What do we use to browse the Internet? Most of us will answer Chrome, Firefox, Opera, Safari, Edge, etc. Yes, that’s normal. But, what’s the term that defines all these examples single-handedly? They are known as Web Browsers.
A web browser is a software that allows a user to surf the Internet (what we call ‘The Web’). We use Chrome, Firefox, Safari, etc. to browse the Internet because they are widely used and they are the most popular web browsers in recent times. But, how were these web browsers built? To know how these were built, we need to go through their source codes and find out their working procedures. But, can we find their source codes? Yes, but not in all cases. We can find the source code of Firefox only among those examples of web browsers. Why is it so? Why can’t we find the source code of Chrome and Safari?
We can’t because the developers of Chrome and Safari haven’t publicized their full source codes. But, the developers of Firefox, Mozilla, have publicized the source code of Firefox and therefore, Firefox is an open-source web browser. Is Firefox the only open-source web browser? Certainly, not! But, Firefox is more popular than others. So, what about other open-source web browsers?
Yes, we are going to discuss the best open-source web browsers in recent times (i.e. in 2018) in today’s article.
The list isn’t in order, because no browser can be considered “the best among all”. But still, we have tried to put the web browsers in terms of the number of users and popularity and positive reviews.
The Best Open-Source Web Browsers of 2018
Since the introduction of this powerful browser, it has been successful to receive many positive reviews due to its speed and security. It’s also considered as the ‘sequel’ of the first commercial web browser, Netscape Navigator. It uses the Gecko engine developed by Mozilla in all the platforms except the iOS version which doesn’t use the Gecko engine. Here’s a quick overview of this world’s most popular open-source web browser:
- Tabbed browsing
- Private browsing (Incognito mode)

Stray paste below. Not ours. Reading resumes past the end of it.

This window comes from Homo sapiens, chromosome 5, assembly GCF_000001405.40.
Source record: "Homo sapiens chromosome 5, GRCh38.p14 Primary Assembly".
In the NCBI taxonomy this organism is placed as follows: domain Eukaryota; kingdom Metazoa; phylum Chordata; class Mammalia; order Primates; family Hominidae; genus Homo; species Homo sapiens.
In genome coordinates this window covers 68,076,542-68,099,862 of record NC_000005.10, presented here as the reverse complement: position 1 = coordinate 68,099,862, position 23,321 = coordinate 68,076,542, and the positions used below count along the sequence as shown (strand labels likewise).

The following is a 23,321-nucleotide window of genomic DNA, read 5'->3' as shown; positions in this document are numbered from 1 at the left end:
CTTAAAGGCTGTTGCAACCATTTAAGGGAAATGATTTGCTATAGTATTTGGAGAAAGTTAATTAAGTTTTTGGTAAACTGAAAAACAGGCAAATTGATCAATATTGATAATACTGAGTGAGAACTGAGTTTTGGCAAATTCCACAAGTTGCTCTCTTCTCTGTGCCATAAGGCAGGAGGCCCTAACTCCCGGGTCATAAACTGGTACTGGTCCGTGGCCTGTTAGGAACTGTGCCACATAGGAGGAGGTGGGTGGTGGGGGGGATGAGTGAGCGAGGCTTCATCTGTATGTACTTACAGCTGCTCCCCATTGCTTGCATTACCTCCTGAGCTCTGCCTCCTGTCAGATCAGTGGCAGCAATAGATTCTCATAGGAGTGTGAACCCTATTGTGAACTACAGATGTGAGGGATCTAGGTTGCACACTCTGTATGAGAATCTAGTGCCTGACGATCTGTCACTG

- Add-on Library
- Live bookmarking
- Cross-device syncing
- Incremental Find
- Spell Checking
Download Firefox here: https://www.mozilla.org/en-US/firefox/new/
This name sounds similar, and it is not only similar, but it’s nearly the same as Google Chrome. Fulfilling the list of best open-source web browsers without Firefox and Chromium is like listing the list of wild animals without lion and elephant.
Chromium is like a sister of Chrome. Google started the Chromium project to provide the source code of the world’s most popular web browser, Google Chrome. But, Chromium doesn’t provide the full source code of Chrome. Most of Chrome’s source code is still proprietary and closed. Chromium uses the Blink engine, the same web engine used by Chrome after its version 27. You can install the extensions (add-ons) made for Chrome on Chromium too. Even though there’s very little difference between Chromium and Chrome, we shouldn’t forget that Chromium doesn’t have a stable release because it’s always under development.
You can download find more about the Chromium project here: https://www.chromium.org/.
Midori is an open-source web browser developed by Christian Dywan and Nancy Runge. It’s a lightweight web browser that uses the Webkit rendering engine and the GTK+ 2 and GTK+ 3 interface. It’s a part of the Xfce desktop environment’s Goodies component and it was developed to work with Xfce’s principle to make the most out of available resources. It was written in Vala and C languages. It’s best known for its speed and customizable interface.